There are any number of situations that will make you hate your job and the people you work with.  I can say this because I have been in jobs where I thought I would lose my mind if I had to sit there one more day.  Luckily that has not been the case for me in several years.  However, I know how depressing it can become when every day is a struggle and you can’t see light at the end of the tunnel.

If you determine that your situation is unbearable, just don’t waste too much time treading water.  It’s not good for your health, in any sense of the word.

 
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Posted by on July 29, 2010 in Career, Uncategorized

 

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3 Simple Lessons learned from Two Years in Career Services

As I start down a new avenue along my ever-changing career path, I think it’s a good time to reflect on where I’ve just been.

In June 2008 I started work at Syracuse University’s Career Services office.  And when I took the job, I knew literally NOTHING about the field of career services.  Sure, I had the right mix of experience for the my job working with alumni, but the only experience I had in terms of career was managing my own, and somewhat poorly at that.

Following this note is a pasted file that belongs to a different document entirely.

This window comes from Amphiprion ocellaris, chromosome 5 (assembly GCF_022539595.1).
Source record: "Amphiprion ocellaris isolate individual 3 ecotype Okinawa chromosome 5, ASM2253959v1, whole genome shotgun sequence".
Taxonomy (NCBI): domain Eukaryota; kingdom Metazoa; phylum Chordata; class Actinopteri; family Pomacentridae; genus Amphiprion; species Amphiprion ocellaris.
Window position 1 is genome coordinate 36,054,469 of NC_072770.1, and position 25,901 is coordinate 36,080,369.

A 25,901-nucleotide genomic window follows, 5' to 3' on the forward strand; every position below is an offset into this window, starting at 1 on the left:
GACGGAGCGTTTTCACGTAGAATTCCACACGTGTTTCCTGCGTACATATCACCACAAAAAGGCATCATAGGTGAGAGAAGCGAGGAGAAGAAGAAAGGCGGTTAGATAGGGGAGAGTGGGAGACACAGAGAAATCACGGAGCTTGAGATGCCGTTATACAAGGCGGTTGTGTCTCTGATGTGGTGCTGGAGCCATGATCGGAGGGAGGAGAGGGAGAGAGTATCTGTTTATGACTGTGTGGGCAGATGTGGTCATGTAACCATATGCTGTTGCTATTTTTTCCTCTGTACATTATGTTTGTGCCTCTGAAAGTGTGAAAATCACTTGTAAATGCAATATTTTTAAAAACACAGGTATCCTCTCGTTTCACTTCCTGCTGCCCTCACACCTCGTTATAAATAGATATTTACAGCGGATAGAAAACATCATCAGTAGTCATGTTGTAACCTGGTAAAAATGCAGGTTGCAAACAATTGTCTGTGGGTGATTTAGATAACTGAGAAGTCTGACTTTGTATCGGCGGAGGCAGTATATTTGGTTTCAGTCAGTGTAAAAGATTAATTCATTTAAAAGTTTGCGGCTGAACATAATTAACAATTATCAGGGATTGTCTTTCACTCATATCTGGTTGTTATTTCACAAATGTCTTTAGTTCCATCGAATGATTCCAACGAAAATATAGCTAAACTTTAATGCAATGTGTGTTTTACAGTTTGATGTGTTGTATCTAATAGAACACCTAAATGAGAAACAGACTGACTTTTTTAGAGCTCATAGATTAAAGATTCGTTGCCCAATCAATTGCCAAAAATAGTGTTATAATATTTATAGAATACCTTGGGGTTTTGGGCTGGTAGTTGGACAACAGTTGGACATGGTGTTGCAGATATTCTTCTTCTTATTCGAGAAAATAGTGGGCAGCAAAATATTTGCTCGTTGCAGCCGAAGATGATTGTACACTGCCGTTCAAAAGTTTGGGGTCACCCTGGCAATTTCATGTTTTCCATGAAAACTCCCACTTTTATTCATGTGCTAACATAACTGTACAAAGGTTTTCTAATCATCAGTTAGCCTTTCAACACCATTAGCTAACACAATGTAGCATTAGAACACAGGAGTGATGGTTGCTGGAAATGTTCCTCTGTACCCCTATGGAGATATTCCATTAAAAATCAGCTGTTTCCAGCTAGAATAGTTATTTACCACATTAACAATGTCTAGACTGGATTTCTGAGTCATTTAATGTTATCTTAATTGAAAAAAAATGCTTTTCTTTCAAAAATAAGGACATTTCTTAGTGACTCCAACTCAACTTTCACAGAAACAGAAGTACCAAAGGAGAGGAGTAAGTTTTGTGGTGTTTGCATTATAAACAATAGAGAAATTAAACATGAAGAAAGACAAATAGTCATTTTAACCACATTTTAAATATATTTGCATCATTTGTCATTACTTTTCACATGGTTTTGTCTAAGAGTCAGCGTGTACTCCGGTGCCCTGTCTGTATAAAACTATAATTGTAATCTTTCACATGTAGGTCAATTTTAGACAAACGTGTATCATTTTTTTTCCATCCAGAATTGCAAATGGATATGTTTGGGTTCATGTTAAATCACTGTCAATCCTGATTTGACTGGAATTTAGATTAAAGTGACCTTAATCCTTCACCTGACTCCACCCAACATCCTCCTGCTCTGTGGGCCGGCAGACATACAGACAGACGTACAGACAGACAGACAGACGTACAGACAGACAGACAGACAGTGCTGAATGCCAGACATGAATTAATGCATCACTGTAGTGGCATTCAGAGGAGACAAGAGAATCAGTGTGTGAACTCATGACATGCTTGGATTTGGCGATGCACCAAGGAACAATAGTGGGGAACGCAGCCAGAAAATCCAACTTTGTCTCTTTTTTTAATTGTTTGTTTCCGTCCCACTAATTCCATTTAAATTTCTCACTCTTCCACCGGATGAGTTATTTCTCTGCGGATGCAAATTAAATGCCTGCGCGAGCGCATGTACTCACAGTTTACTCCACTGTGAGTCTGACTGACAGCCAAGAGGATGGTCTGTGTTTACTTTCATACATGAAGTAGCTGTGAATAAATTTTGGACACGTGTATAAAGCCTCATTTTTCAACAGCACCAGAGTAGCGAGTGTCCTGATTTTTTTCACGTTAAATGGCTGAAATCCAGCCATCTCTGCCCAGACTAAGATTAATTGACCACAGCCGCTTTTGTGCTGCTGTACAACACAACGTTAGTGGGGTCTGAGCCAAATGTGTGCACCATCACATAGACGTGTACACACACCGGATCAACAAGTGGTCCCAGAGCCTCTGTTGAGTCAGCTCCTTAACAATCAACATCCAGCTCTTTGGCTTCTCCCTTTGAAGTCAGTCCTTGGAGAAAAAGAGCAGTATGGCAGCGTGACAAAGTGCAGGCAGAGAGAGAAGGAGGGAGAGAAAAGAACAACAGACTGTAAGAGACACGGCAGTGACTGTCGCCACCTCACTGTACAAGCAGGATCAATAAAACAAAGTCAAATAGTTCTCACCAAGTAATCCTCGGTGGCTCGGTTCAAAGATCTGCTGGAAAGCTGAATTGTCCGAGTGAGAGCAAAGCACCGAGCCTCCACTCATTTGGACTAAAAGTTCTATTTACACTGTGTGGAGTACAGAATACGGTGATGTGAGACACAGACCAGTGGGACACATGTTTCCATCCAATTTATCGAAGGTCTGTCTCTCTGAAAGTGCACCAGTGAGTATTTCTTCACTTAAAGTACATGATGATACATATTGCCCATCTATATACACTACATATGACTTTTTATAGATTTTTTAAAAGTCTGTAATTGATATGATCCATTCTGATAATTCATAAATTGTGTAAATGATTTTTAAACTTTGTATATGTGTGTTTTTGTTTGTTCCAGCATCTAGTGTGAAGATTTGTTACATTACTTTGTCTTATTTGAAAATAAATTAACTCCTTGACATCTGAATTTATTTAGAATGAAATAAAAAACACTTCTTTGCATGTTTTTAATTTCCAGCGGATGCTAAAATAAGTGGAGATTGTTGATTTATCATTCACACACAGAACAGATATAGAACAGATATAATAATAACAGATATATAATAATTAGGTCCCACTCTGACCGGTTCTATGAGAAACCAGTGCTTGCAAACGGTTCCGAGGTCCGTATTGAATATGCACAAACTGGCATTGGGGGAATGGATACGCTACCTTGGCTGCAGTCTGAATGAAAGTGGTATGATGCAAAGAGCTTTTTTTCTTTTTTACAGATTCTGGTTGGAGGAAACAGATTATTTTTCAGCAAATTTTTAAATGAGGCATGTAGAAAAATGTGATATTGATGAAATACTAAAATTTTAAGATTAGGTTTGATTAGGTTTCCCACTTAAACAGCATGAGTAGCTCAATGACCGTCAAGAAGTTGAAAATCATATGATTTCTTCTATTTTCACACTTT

So two years down the line, I feel like a know a little bit about careers and job search and interviewing, and especially networking….all those mysterious things that every job seeker wants to know about.  I’m going to share with you a few of the most important things I’ve learned.

1.  It’s not Rocket Science. If I can do this, so can you.  Meaning, if I can learn how to connect with the right people, learn about job opportunities and market myself, so can you.  How did I do it?  Listen and observe. The best places to do that right now are on Twitter and LinkedIn.  You can follow the most amazing people, and they are giving away FREE advice every day of the week!  It’s there for the taking!